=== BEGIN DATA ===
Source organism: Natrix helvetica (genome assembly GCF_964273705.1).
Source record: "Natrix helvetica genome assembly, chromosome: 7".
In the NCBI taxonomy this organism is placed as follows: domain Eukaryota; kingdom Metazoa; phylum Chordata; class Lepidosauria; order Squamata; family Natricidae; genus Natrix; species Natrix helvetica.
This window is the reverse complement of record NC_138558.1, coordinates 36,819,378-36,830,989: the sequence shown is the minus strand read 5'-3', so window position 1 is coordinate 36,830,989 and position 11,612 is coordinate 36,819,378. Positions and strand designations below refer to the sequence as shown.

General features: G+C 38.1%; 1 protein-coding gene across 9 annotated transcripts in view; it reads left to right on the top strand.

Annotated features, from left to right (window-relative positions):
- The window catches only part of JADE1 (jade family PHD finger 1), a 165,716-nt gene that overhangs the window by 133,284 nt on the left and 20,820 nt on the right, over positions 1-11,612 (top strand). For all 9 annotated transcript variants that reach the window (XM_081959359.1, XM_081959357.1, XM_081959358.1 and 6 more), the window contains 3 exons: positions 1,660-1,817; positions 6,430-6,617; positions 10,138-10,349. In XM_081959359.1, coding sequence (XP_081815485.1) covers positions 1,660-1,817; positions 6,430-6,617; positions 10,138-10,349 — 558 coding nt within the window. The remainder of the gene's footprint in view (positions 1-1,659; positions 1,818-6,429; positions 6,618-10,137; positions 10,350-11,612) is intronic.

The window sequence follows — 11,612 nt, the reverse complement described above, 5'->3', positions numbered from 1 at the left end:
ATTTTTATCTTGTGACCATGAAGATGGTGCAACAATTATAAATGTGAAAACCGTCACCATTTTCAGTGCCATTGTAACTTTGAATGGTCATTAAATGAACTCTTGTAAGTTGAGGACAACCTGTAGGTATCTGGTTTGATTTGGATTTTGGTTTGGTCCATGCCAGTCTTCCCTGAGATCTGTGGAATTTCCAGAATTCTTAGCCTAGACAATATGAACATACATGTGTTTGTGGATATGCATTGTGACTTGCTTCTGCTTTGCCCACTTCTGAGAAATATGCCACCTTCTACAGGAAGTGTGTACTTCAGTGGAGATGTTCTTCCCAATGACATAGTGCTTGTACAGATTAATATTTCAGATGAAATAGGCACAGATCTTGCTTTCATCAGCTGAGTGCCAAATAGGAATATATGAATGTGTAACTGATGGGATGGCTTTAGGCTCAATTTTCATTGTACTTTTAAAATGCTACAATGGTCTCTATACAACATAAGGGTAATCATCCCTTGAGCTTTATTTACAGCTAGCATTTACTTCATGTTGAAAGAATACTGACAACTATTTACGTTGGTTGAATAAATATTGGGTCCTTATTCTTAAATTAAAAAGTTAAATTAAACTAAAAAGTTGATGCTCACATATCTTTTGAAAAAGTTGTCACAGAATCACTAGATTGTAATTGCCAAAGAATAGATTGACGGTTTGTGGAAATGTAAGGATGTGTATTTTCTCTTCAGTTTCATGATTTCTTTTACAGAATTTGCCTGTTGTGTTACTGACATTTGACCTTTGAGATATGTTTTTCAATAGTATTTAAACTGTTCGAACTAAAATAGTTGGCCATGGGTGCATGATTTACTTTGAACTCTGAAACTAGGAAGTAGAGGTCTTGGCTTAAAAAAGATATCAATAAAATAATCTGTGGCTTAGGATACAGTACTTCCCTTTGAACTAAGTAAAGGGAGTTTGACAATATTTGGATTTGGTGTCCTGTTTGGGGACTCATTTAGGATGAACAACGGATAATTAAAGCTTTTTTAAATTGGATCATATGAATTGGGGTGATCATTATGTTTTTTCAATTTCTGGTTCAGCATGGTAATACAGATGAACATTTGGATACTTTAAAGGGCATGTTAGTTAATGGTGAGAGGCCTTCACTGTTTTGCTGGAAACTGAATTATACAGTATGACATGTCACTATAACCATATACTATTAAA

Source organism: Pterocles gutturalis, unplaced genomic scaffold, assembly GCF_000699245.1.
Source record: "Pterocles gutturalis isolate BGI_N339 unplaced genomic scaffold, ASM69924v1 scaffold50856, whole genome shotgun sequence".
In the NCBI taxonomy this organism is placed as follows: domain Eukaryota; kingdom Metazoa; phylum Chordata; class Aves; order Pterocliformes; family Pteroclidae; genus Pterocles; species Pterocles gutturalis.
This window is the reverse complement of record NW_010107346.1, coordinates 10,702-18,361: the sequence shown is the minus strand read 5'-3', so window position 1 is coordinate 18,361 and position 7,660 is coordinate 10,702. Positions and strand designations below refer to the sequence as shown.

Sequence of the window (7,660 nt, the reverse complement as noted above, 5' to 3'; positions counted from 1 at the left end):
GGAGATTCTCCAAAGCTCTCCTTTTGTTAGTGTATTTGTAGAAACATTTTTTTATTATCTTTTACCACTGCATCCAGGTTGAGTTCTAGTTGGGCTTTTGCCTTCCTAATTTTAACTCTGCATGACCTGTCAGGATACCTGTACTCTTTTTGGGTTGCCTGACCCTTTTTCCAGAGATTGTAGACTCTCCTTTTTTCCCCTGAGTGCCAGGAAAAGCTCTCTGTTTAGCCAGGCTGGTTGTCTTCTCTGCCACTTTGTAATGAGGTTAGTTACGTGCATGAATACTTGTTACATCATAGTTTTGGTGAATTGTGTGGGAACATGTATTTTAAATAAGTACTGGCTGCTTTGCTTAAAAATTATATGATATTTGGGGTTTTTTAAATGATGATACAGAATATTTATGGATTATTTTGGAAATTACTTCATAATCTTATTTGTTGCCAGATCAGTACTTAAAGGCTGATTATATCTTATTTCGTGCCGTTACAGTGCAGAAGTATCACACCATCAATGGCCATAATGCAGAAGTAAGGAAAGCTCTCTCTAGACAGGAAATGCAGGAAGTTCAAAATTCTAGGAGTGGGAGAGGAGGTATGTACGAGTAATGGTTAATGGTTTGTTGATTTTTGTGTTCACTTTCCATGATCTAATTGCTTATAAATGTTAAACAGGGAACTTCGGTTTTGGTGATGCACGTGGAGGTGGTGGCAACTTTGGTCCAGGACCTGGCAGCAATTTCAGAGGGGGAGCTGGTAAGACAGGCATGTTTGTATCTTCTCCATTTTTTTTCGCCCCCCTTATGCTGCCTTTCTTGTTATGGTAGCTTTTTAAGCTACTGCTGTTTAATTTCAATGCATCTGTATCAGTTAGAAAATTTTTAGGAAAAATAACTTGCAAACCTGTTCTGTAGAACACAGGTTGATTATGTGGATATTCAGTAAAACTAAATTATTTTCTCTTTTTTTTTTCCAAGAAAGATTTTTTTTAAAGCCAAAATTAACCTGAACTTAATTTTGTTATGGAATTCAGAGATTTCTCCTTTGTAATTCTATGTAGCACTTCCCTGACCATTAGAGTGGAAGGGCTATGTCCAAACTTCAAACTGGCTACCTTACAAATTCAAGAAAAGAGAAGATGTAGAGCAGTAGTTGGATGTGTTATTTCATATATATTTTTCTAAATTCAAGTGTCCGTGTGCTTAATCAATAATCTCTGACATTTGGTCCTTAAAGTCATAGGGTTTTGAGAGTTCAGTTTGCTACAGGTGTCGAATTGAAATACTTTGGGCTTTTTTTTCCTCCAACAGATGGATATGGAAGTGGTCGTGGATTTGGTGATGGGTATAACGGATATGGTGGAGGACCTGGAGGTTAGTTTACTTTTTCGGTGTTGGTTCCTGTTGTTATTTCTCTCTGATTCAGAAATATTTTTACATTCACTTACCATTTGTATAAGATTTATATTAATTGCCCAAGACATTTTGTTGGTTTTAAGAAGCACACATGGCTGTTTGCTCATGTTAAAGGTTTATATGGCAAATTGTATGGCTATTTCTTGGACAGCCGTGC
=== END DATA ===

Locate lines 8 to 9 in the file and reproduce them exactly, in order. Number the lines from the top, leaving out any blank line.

The window sequence follows — 11,612 nt, the reverse complement described above, 5'->3', positions numbered from 1 at the left end:
ATTTTTATCTTGTGACCATGAAGATGGTGCAACAATTATAAATGTGAAAACCGTCACCATTTTCAGTGCCATTGTAACTTTGAATGGTCATTAAATGAACTCTTGTAAGTTGAGGACAACCTGTAGGTATCTGGTTTGATTTGGATTTTGGTTTGGTCCATGCCAGTCTTCCCTGAGATCTGTGGAATTTCCAGAATTCTTAGCCTAGACAATATGAACATACATGTGTTTGTGGATATGCATTGTGACTTGCTTCTGCTTTGCCCACTTCTGAGAAATATGCCACCTTCTACAGGAAGTGTGTACTTCAGTGGAGATGTTCTTCCCAATGACATAGTGCTTGTACAGATTAATATTTCAGATGAAATAGGCACAGATCTTGCTTTCATCAGCTGAGTGCCAAATAGGAATATATGAATGTGTAACTGATGGGATGGCTTTAGGCTCAATTTTCATTGTACTTTTAAAATGCTACAATGGTCTCTATACAACATAAGGGTAATCATCCCTTGAGCTTTATTTACAGCTAGCATTTACTTCATGTTGAAAGAATACTGACAACTATTTACGTTGGTTGAATAAATATTGGGTCCTTATTCTTAAATTAAAAAGTTAAATTAAACTAAAAAGTTGATGCTCACATATCTTTTGAAAAAGTTGTCACAGAATCACTAGATTGTAATTGCCAAAGAATAGATTGACGGTTTGTGGAAATGTAAGGATGTGTATTTTCTCTTCAGTTTCATGATTTCTTTTACAGAATTTGCCTGTTGTGTTACTGACATTTGACCTTTGAGATATGTTTTTCAATAGTATTTAAACTGTTCGAACTAAAATAGTTGGCCATGGGTGCATGATTTACTTTGAACTCTGAAACTAGGAAGTAGAGGTCTTGGCTTAAAAAAGATATCAATAAAATAATCTGTGGCTTAGGATACAGTACTTCCCTTTGAACTAAGTAAAGGGAGTTTGACAATATTTGGATTTGGTGTCCTGTTTGGGGACTCATTTAGGATGAACAACGGATAATTAAAGCTTTTTTAAATTGGATCATATGAATTGGGGTGATCATTATGTTTTTTCAATTTCTGGTTCAGCATGGTAATACAGATGAACATTTGGATACTTTAAAGGGCATGTTAGTTAATGGTGAGAGGCCTTCACTGTTTTGCTGGAAACTGAATTATACAGTATGACATGTCACTATAACCATATACTATTAAA